Anyway, we all were instructed to go straight home and await our fate, which we did. You can imagine that for the ensuing days I was stricken with terror with every knock on the door. Days passed and still no arrest!
                 
Eventually we realised we had dodged the bullet, as well as the old locomotive, and eventually plucked up our courage to surf the coal mounds again while fondly eyeing  the old trolley, waiting for the right moment. Being the well seasoned and hardened criminals that we were, thirsty again for the rush, we found our moments again, albeit with more scrutiny, to mount that old trolley, laugh, sing and joke, and slowly roll down those tracks wiling away our summer with what seemed like an eternal life ahead of us. So it was with those old not so speedy trolleys....while growing up in Gander.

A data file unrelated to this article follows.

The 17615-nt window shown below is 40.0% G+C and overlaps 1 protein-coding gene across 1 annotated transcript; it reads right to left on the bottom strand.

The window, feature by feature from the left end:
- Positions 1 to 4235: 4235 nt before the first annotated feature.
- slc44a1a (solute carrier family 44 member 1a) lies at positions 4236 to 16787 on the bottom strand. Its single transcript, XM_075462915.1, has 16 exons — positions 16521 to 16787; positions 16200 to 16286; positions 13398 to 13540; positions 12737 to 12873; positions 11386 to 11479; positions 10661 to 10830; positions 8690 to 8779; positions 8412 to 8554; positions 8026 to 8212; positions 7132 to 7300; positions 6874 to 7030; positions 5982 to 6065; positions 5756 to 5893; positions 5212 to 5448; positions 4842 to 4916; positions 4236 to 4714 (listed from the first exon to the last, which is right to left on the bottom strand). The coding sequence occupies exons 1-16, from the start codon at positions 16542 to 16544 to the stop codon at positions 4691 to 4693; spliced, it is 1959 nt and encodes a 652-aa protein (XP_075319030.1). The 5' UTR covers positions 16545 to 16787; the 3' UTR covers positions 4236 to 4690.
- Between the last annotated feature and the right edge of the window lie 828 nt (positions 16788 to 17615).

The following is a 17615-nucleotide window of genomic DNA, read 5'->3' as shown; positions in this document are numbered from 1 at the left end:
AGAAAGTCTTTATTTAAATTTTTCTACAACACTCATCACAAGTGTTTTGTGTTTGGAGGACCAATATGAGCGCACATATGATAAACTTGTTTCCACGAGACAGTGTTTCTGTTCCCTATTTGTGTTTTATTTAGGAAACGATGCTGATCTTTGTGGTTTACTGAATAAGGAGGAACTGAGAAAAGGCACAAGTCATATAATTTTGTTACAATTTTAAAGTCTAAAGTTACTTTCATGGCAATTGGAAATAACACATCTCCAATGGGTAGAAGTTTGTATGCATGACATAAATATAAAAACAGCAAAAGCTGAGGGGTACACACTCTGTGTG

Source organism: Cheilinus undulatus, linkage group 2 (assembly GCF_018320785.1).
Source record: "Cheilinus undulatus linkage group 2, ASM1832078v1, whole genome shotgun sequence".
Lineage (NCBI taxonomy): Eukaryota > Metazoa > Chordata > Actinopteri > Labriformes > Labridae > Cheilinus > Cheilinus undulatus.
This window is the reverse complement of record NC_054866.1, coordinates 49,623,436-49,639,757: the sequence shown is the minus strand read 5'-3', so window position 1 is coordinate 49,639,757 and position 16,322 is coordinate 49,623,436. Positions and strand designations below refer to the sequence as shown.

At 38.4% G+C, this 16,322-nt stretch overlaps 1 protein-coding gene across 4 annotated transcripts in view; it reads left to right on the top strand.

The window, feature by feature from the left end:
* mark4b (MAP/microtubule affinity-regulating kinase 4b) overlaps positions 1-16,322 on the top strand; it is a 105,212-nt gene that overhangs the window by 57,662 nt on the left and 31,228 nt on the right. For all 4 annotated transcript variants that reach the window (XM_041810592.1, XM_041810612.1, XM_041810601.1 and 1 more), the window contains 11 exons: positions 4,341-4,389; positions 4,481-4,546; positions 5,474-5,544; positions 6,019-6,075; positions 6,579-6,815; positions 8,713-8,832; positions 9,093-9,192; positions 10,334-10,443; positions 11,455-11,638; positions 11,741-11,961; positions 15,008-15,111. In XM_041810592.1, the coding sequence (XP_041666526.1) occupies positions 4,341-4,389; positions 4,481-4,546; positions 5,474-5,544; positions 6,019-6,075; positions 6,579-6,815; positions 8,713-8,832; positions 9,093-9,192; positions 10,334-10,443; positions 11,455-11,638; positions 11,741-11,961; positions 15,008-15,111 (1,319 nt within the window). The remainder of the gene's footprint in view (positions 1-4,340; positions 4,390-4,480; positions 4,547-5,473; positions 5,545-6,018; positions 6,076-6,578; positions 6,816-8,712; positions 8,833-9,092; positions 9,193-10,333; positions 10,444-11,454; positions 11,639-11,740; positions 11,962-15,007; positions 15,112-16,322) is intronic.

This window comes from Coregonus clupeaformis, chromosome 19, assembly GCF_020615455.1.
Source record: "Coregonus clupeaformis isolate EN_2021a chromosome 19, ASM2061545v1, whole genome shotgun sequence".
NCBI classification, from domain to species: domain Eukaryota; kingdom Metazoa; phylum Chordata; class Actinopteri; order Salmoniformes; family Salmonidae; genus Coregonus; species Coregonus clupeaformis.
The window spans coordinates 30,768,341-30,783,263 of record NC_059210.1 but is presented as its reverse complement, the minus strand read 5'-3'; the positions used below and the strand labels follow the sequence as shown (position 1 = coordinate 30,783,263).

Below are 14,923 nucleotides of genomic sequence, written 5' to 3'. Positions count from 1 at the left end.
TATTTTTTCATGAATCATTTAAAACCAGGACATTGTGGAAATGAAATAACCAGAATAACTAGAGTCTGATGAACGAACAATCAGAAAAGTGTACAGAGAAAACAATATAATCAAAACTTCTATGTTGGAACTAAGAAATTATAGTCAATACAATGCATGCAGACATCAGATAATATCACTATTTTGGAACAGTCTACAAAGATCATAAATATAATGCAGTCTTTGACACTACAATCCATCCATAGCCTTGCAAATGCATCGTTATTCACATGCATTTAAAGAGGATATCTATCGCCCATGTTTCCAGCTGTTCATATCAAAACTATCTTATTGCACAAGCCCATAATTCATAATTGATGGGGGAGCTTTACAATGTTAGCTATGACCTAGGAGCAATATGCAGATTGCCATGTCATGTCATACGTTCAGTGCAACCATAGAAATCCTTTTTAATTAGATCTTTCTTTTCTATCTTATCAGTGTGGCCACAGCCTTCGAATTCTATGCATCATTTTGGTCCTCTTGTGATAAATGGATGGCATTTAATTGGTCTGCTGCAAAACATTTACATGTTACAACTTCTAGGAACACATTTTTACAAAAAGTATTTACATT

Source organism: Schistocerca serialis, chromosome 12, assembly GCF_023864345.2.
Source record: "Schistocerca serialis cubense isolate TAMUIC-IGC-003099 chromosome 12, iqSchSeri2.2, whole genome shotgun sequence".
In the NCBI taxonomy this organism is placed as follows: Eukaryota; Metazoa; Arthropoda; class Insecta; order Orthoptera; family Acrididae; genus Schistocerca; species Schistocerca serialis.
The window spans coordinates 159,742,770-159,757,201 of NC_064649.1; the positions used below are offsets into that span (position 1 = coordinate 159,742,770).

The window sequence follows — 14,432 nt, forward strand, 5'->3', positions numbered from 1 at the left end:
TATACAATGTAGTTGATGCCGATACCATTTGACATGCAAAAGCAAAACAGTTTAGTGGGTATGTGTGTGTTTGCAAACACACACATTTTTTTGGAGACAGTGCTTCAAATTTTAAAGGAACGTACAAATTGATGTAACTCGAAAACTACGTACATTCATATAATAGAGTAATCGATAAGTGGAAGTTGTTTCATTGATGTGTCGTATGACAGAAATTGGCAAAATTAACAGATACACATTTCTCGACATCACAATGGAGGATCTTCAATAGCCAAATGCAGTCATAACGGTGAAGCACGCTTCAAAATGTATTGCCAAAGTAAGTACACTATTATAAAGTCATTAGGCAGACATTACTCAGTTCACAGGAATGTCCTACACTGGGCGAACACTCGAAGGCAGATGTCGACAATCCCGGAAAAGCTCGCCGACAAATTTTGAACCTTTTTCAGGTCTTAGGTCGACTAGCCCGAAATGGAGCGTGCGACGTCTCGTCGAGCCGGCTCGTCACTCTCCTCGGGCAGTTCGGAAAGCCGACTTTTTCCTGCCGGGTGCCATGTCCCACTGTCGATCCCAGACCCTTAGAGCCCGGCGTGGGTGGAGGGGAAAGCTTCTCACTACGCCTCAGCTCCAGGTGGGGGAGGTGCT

Angus Taylor, GA Class of 1963

                 
Pat Dempsey Hiscock remembers travelling on the railway in NL from Gander, not on a speeder, but what looked like a bus.
                 
Faye . . . what I am describing looks exactly like an old fashioned bus.  Probably was a real bus and the wheels were adapted.  That bus was, as I explained, pictured in two of Dad's Newfoundland Railway books re the wreck at Gambo Hill.
                 
I decided to see if I could find any mention of the "little bus" in any of Dad's books on the history of the Reid, Newfoundland and CN Railways that operated in Newfoundland. Especially in wartime while we were still Britain's oldest Colony.